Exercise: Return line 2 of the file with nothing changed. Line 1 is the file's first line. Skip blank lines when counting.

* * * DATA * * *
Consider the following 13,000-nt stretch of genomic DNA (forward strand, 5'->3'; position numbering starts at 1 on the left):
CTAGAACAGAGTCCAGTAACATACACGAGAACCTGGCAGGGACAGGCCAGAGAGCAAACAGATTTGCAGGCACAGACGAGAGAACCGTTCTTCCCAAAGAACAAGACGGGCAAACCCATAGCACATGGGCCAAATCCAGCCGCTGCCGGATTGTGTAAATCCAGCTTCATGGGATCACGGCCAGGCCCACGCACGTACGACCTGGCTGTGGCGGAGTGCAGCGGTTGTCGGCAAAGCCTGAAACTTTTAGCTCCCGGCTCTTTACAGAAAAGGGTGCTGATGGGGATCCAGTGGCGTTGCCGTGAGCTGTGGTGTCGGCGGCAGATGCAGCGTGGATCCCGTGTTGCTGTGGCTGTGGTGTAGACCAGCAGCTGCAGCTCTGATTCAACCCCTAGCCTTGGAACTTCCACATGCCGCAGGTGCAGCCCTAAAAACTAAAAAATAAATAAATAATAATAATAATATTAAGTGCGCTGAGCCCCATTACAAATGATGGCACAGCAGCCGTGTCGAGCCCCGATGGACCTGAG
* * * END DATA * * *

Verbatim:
CTAGAACAGAGTCCAGTAACATACACGAGAACCTGGCAGGGACAGGCCAGAGAGCAAACAGATTTGCAGGCACAGACGAGAGAACCGTTCTTCCCAAAGAACAAGACGGGCAAACCCATAGCACATGGGCCAAATCCAGCCGCTGCCGGATTGTGTAAATCCAGCTTCATGGGATCACGGCCAGGCCCACGCACGTACGACCTGGCTGTGGCGGAGTGCAGCGGTTGTCGGCAAAGCCTGAAACTTTTAGCTCCCGGCTCTTTACAGAAAAGGGTGCTGATGGGGATCCAGTGGCGTTGCCGTGAGCTGTGGTGTCGGCGGCAGATGCAGCGTGGATCCCGTGTTGCTGTGGCTGTGGTGTAGACCAGCAGCTGCAGCTCTGATTCAACCCCTAGCCTTGGAACTTCCACATGCCGCAGGTGCAGCCCTAAAAACTAAAAAATAAATAAATAATAATAATAATATTAAGTGCGCTGAGCCCCATTACAAATGATGGCACAGCAGCCGTGTCGAGCCCCGATGGACCTGAG